The immediate effects of a blood clot are nonspecific and can occur due to several different medical reasons.

You should get immediate medical attention if you develop any symptoms that could be associated with a blood clot. 

These include:

  • Swelling of your arm or leg 
  • Shortness of breath 
  • Chest pain 
  • Vision changes, trouble speaking, or weakness or sensory changes on one side of the face or body 
  • Severe abdominal pain 

You will likely need diagnostic tests to determine the underlying cause of your symptoms. Sometimes the timing may provide clues that a blood clot caused the symptoms, but that’s not always the case. 


Blood clots are an important part of healing and prevention of excessive blood loss after an injury. However, harmful blood clots can be a serious medical problem, causing a heart attack, stroke, PE, intestinal ischemia, and more.

Numerous factors can increase the risk of blood clots, including hypertension, smoking, inflammatory disease, and more. If you have risk factors, your healthcare provider may prescribe treatment to lower your chances of having a blood clot.

 A Word From Verywell 

If you have a predisposition to blood clots, lifestyle adjustments will be an important part of taking care of your health. Your healthcare provider may recommend medical or surgical treatment to lower your risk, as well as lifestyle measures.

Sometimes medications that lower the chance of a blood clot can also increase the risk of bleeding, and you have to be cautious to avoid injury from certain activities. Continue with regularly scheduled healthcare appointments so any problems can be caught and treated early. 

Frequently Asked Questions

  • Does your diet affect your likelihood of blood clots?

    It can have an impact. In the long run, your diet can contribute to atherosclerosis, which can cause blood vessels obstruction if a clot forms.

    Dietary factors that can contribute to atherosclerosis include a diet that’s high in unhealthy fats, especially trans fats, and high in processed foods, which can contribute to chronic inflammation. 

  • Can you dissolve a blood clot at home?

    If you develop any symptoms that could be caused by a blood clot, it’s important to get emergency medical attention. Blood clots can cause a heart attack, stroke, PE, and more. These are dangerous, life-threatening conditions that can’t be managed at home.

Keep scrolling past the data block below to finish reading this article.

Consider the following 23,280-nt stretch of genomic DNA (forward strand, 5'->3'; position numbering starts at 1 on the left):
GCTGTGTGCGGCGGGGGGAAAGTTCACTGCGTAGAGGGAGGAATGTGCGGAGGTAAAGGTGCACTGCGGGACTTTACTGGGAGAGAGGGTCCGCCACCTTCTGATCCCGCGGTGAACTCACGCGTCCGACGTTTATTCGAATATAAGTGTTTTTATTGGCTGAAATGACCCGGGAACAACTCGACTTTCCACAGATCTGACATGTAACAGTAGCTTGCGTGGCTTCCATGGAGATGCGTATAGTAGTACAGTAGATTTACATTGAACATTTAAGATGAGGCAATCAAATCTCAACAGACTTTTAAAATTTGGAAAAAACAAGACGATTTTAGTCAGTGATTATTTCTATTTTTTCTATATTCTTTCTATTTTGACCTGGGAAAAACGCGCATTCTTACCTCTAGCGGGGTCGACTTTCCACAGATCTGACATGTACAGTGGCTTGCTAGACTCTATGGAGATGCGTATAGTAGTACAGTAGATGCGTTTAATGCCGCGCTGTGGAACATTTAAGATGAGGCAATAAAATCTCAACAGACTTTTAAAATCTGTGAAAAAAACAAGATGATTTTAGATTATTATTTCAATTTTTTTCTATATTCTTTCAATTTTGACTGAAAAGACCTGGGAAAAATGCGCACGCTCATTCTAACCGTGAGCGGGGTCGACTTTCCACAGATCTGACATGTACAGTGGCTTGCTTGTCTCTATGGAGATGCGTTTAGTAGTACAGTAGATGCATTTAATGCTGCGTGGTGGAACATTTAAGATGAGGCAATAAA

6 Sources
Verywell Health uses only high-quality sources, including peer-reviewed studies, to support the facts within our articles. Read our editorial process to learn more about how we fact-check and keep our content accurate, reliable, and trustworthy.
  1. Song K, Zhu B, Yao Y, Jiang Q, Xiong J, Shi H. Incidence and risk factors of preoperative deep vein thrombosis in patients with intertrochanteric fractures: a retrospective study. J Orthop Surg Res. 2022;17(1):375. doi:10.1186/s13018-022-03268-1

  2. Lu M, Qi X, Bi J, Li Y. Impact of the post-thrombotic syndrome on the arterial wall of the lower limbs. Clin Appl Thromb Hemost. 2022;28:10760296221117473. doi:10.1177/10760296221117473

  3. Falanga A, Leader A, Ambaglio C, et al. EHA guidelines on management of antithrombotic treatments in thrombocytopenic patients with cancer. Hemasphere. 2022;6(8):e750. doi:10.1097/HS9.0000000000000750

  4. Tashi T. Hematocrit, White blood cells, and thrombotic events in the veteran population with polycythemia vera. Fed Pract. 2022;39(Suppl 2):S43-S46. doi:10.12788/fp.0243

  5. Bonsu KO, Young S, Lee T, Nguyen H, Chitsike RS. Adherence to antithrombotic therapy for patients attending a multidisciplinary thrombosis service in Canada - A cross-sectional survey. Patient Prefer Adherence. 2022;16:1771-1780. doi:10.2147/PPA.S367105

  6. Wang Y, Liang X, Wang S, et al. Analysis of the risk factors for elevated D-dimer level after breast cancer surgery: A multicenter study based on nursing follow-up data. Front Oncol. 2022;12:772726. doi:10.3389/fonc.2022.772726

By Heidi Moawad, MD
Heidi Moawad is a neurologist and expert in the field of brain health and neurological disorders. Dr. Moawad regularly writes and edits health and career content for medical books and publications.